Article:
Tribeca Film Festival 2023- “Hey, Viktor!”

The mockumentary has been around for decades, but it was Larry David’s “Curb Your Enthusiasm” that set the tone for actual performers playing over-the-top versions of themselves and their everyday lives. Cody Lightning’s “Hey, Viktor!” is that type of fake documentary with Lightning playing a sillier version of his own self trying to find interest in his screenplay for “Smoke Signals 2”.

Former child actor Cody Lightning is a man with a big personality and bad luck. Cody rides the long-faded (and very minor) glory of his small role in the 1998 hit “Smoke Signals”.

After a life of alcoholism and continuing bad decisions, his friends and family stage an intervention. In a scene that continues the film’s darkly comedic tone, the intervention goes predictably wrong, but takes an unexpected turn when it energizes Cody to make a final push at getting his film made.

What follows is a wild path to self-reflection and destruction that desires to be funny and heartwarming, but the film tries too hard too often. The drama fails to hit and the comedy is not funny.

What Cody Lightning’s film gets right is its sense of dedication to friends through the character of Kate (Hannah Cheesman). No matter how off the rails Cody gets, Kate cares deeply for him and is dedicated to his wellbeing.

Cheesman does well in the role, creating a kind and loving woman, portraying someone grounded in a film riddled with dysfunction.

Save for a somewhat clever running gag where the actors from the original “Smoke Signals” now work regular jobs, “Hey, Viktor!” falls terribly short in the comedy department.

As the adage claims, “Drama is easy. Comedy is hard.” Successfully mixing the two is the most difficult of tasks for any filmmaker. The blurring of Lightning’s actual life with his on-screen persona doesn’t work, as the real file actor isn’t well enough known to the audience. We know nothing about the real Lightning, ergo it is impossible to find his character funny. All that exists is an alcoholic smart-ass who alienates almost everyone. The premise doesn’t work.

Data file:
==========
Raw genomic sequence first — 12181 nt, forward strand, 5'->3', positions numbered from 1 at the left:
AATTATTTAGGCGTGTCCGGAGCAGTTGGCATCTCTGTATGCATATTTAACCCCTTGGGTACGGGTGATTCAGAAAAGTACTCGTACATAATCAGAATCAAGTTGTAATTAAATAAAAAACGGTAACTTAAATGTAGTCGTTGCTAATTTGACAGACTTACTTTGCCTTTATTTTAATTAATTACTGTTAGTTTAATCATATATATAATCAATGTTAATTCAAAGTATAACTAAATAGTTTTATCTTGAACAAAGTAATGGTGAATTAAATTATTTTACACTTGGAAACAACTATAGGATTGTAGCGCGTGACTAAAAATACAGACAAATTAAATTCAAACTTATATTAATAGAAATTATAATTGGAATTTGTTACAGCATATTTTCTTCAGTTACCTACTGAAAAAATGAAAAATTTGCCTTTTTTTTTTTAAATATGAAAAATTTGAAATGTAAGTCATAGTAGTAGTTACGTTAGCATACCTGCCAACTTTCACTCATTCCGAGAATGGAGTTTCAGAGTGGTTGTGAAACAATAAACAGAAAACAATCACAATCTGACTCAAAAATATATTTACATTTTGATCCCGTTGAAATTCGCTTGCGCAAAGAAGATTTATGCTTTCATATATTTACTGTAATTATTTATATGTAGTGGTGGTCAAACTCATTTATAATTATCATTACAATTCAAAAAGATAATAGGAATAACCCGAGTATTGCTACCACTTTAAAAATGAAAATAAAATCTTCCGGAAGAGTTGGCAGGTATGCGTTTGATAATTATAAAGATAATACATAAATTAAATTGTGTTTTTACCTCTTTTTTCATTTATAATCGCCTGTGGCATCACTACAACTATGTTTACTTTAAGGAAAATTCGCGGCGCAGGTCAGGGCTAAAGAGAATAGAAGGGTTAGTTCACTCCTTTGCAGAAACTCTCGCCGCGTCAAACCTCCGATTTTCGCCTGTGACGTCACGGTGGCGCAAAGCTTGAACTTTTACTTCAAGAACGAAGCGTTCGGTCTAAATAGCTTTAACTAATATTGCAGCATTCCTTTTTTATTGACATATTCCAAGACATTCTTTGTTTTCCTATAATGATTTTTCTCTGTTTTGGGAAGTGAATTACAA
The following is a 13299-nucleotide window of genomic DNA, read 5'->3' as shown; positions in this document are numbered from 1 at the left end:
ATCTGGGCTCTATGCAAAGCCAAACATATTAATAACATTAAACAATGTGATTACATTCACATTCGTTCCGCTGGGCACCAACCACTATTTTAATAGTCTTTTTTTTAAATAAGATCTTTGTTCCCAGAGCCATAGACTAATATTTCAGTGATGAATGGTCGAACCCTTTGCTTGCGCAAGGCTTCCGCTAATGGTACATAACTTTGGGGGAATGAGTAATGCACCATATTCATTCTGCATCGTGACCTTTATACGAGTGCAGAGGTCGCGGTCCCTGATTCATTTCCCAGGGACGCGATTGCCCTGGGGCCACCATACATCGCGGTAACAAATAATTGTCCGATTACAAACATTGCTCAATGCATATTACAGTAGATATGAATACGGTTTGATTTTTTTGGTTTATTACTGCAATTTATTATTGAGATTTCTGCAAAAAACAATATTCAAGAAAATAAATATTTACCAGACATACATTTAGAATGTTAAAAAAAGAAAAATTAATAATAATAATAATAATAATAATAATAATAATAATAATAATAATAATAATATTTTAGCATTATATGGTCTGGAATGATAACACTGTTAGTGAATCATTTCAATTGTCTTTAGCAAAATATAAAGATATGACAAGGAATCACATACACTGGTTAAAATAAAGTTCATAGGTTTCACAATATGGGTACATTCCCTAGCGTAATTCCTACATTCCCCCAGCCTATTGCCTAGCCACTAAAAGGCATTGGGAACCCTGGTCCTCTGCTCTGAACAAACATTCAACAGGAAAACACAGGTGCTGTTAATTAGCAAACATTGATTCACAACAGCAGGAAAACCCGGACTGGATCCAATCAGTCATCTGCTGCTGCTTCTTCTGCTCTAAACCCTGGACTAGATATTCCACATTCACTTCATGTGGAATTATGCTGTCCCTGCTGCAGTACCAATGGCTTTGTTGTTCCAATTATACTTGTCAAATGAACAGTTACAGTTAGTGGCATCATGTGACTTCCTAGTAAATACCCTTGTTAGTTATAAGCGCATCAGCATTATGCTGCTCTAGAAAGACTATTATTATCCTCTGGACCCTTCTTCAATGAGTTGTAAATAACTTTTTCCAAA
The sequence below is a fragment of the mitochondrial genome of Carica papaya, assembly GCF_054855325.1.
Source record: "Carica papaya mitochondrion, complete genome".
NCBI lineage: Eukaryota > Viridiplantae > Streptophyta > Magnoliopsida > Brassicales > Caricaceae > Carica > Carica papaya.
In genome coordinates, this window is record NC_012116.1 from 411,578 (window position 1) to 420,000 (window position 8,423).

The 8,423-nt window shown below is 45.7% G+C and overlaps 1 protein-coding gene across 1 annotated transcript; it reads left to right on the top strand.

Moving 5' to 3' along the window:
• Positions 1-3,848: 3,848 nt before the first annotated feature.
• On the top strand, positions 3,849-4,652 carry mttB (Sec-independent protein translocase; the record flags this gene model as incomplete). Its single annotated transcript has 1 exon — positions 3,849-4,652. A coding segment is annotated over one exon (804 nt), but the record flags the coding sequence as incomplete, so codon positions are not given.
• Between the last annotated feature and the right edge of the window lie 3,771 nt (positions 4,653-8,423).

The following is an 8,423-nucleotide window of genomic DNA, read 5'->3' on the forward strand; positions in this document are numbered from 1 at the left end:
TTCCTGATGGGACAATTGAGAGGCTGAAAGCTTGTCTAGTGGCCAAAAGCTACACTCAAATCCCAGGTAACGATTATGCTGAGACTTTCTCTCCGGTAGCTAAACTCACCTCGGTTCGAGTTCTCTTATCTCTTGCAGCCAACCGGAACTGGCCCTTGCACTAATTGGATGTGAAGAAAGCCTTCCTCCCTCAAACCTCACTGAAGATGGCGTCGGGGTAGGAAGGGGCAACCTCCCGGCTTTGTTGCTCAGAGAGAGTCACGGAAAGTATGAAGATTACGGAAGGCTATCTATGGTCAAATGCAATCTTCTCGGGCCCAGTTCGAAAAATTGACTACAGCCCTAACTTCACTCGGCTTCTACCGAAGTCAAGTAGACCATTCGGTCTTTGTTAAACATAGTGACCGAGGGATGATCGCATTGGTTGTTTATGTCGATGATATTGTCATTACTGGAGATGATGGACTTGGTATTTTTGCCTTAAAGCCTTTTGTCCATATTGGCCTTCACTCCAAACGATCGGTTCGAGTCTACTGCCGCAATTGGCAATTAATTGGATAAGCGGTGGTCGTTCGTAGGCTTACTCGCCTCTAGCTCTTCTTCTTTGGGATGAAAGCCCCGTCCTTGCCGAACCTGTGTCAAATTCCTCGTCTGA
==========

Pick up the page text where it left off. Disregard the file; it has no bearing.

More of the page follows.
There could have been a heartbreaking empathy towards Lightning’s character, but the film just can’t get there. The screenplay (co-written with Samuel Miller) barely gives a setup to who the real Cody Lightning is or where he came from. The film throws the audience in and tries to steer its allegiance towards the self-destructive actor, instead of allowing a natural growth toward any sympathies.

By the time we get to a final moment where Cody Lightning (too quickly) bears his soul and the film his character makes becomes a mirror to his reality, there is no previous emotional connection to make the moment land anywhere near profound.

While it is to be understood that this film is not to be taken seriously as a true sequel to Chris Eyre’s 1998 Indie classic, Lightning could have (should have?) used some of the picture to speak to the Native American way of life in the modern era, something Eyre’s film did so well.

“Hey, Viktor!” is certainly not an awful film, as it is obvious that Cody Lightning’s intentions come from the heart. He seems like a man who wants to live his truth, make peace with those he may have wronged in his life, and conquer the demons that held him back all these years.

Or maybe that is just a part of his film persona. We don’t know and there lies the problem.


Hey, Viktor!

Written by Samuel Miller & Cody Lightning

Directed by Cody Lightning

Starring Cody Lightning, Hannah Cheesman, Simon Baker, Colin Mochrie

NR, 102 Minutes, Lightning Mill/North Country Cinema